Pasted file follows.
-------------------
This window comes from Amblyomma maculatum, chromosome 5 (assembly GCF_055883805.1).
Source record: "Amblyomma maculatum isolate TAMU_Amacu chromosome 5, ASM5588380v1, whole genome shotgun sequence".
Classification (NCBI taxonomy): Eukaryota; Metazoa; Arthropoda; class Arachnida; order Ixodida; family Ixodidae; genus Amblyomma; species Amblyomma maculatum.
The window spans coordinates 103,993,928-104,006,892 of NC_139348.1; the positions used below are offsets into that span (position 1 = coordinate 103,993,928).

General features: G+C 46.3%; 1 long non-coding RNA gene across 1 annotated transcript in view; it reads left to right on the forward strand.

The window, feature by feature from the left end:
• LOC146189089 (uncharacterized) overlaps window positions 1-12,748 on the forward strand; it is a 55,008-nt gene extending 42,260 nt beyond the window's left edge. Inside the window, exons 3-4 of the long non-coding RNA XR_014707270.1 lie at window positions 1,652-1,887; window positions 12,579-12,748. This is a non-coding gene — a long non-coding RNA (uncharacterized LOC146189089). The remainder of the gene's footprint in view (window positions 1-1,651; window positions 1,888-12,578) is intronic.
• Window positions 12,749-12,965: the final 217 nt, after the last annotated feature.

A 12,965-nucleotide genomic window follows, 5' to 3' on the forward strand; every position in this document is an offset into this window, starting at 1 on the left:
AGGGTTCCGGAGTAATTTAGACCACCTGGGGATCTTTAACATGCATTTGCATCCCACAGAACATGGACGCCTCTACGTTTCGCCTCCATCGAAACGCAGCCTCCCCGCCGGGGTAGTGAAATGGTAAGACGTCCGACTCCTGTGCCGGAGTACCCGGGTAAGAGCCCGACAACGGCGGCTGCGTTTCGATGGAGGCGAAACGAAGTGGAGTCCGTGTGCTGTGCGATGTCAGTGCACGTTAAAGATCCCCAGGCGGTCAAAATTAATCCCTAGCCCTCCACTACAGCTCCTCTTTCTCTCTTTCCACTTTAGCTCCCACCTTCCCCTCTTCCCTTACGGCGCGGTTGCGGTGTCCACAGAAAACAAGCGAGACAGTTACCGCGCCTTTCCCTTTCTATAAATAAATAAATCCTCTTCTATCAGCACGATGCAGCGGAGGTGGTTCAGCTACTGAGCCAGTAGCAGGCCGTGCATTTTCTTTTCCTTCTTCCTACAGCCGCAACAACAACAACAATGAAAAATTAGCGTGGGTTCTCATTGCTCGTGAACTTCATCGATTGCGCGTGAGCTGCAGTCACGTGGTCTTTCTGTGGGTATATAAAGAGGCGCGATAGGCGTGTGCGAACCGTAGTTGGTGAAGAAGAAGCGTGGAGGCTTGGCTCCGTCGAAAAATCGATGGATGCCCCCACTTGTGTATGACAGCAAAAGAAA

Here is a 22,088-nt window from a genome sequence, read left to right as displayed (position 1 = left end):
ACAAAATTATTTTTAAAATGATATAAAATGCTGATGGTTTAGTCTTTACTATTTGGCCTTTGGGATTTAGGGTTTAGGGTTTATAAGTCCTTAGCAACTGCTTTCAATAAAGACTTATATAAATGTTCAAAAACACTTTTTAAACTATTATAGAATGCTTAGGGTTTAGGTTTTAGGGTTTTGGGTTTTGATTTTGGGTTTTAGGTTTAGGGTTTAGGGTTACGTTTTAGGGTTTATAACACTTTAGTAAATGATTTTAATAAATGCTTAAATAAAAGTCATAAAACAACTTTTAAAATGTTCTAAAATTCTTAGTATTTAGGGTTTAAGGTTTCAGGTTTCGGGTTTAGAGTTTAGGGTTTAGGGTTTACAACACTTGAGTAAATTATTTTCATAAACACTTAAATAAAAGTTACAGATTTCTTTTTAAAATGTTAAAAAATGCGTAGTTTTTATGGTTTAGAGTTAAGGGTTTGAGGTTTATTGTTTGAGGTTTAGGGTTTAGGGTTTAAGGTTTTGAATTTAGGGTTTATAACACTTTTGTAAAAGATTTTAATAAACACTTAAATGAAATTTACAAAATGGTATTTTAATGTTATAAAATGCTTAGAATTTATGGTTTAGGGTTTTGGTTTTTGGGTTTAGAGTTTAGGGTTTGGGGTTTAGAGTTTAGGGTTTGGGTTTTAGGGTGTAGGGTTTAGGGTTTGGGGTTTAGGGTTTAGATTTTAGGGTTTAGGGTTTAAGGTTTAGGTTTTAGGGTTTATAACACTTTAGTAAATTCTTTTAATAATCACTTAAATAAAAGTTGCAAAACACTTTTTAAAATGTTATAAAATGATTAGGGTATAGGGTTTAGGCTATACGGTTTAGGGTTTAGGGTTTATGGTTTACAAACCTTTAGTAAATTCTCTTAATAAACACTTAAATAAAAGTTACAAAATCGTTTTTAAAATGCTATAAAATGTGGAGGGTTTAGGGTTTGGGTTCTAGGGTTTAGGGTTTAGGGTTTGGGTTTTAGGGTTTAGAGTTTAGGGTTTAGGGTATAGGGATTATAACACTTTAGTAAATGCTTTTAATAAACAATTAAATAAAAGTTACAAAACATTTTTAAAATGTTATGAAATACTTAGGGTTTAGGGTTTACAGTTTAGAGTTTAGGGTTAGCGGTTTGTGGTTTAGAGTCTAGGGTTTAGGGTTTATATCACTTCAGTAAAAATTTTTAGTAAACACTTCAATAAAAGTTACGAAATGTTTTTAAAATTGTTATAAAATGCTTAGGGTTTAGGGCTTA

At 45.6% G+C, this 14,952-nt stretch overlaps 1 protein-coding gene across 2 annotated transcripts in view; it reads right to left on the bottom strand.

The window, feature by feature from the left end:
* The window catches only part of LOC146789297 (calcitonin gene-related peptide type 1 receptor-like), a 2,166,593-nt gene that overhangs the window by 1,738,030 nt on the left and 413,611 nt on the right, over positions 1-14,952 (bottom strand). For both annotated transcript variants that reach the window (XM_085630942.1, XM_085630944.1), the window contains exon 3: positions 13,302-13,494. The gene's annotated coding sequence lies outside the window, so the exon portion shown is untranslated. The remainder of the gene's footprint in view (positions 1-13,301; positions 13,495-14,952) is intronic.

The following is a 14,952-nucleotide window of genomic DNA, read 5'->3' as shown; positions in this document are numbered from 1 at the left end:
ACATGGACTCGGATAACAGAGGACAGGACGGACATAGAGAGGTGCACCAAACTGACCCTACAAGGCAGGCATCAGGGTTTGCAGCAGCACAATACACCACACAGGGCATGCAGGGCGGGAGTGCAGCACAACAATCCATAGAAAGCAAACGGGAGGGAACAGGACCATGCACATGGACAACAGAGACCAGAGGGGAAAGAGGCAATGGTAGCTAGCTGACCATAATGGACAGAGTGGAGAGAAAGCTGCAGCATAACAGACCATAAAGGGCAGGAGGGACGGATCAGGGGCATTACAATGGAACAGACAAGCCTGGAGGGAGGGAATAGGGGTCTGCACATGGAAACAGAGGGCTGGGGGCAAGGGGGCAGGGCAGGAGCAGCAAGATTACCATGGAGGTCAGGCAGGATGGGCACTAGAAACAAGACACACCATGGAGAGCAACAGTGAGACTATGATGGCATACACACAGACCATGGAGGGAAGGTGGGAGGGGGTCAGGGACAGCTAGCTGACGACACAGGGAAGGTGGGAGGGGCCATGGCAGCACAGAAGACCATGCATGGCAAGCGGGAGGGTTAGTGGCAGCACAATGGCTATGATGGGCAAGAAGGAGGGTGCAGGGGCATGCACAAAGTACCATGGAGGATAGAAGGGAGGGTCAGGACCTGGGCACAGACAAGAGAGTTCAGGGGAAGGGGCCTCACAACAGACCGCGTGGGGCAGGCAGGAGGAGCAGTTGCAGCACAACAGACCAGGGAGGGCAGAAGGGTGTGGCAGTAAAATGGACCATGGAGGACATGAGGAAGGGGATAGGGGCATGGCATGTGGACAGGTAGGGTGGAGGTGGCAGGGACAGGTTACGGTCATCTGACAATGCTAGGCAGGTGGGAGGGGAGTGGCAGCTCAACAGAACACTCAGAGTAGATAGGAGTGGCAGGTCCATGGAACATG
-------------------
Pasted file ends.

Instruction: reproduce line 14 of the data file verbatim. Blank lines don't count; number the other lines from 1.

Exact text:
The window, feature by feature from the left end: